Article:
When you want to cite a specific passage in a source without page numbers (e.g. an e-book or website ), all the main citation styles recommend using an alternate locator in your in-text citation . You might use a heading or chapter number, e.g. (Smith, 2016, ch. 1)

In APA Style , you can count the paragraph numbers in a text to identify a location by paragraph number. MLA and Chicago recommend that you only use paragraph numbers if they’re explicitly marked in the text.

For audiovisual sources (e.g. videos ), all styles recommend using a timestamp to show a specific point in the video when relevant.

Check if your university or course guidelines specify which citation style to use. If the choice is left up to you, consider which style is most commonly used in your field.

  • APA Style is the most popular citation style, widely used in the social and behavioral sciences.
  • MLA style is the second most popular, used mainly in the humanities.
  • Chicago notes and bibliography style is also popular in the humanities, especially history.
  • Chicago author-date style tends to be used in the sciences.

Other more specialized styles exist for certain fields, such as Bluebook and OSCOLA for law.

The most important thing is to choose one style and use it consistently throughout your text.

Cite this Scribbr article

If you want to cite this source, you can copy and paste the citation or click the “Cite this Scribbr article” button to automatically add the citation to our free Citation Generator.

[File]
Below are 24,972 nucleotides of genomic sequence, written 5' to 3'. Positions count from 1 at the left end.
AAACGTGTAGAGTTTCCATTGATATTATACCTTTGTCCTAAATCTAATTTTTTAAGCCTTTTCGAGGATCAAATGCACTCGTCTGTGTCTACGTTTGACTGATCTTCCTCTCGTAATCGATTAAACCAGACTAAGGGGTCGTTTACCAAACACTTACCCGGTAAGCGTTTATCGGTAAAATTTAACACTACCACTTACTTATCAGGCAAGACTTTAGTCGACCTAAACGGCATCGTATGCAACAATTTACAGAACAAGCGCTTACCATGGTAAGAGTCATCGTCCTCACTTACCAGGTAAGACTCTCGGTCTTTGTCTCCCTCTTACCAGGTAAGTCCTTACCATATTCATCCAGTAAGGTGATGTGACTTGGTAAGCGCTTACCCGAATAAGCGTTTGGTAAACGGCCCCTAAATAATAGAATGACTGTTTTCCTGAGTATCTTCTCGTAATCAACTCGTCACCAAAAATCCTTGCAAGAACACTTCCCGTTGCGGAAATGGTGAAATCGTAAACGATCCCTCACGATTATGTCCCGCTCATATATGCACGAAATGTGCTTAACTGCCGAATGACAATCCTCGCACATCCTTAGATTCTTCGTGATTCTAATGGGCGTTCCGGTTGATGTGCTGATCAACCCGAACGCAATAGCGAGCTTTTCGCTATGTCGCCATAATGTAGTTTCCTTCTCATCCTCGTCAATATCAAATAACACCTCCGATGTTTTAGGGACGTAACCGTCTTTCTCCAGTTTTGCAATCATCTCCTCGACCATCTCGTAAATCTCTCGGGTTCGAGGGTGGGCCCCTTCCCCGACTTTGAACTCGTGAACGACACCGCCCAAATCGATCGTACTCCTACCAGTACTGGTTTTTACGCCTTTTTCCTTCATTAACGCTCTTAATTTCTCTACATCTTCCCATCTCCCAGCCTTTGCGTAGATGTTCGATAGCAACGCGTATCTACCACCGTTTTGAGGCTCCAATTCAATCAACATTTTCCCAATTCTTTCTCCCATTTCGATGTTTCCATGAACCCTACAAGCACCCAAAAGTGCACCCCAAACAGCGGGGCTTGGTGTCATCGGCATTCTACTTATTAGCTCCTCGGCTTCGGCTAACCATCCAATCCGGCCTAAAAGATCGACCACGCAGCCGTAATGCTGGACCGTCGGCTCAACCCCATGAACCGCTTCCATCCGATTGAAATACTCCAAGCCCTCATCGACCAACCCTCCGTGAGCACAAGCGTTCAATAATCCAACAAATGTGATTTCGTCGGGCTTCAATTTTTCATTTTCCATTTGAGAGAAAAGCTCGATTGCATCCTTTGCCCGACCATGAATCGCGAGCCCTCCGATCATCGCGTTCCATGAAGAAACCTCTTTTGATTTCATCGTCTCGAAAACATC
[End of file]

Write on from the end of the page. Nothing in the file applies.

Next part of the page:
Caulfield, J. (2022, June 28). How to Cite a Lecture | APA, MLA & Chicago Examples. Scribbr. Retrieved February 15, 2024, from https://www.scribbr.com/citing-sources/cite-a-lecture/

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Home / Guides / Citation Guides / APA Format / How to Cite a Lecture in APA

How to Cite a Lecture in APA

Lecture and PowerPoint presentations are often great sources of information for specific papers. This guide will show you how to cite lectures and PowerPoint presentation slides following APA 7th edition guidelines. The type of lecture (e.g., classroom, conference, etc.) and format of the information (saw lecture, accessed slides, etc.) will determine what citation format you use.

Guide overview

Citing a conference presentation

Citing a classroom presentation/lecture slides.

  • Citing a classroom presentation/lecture you watched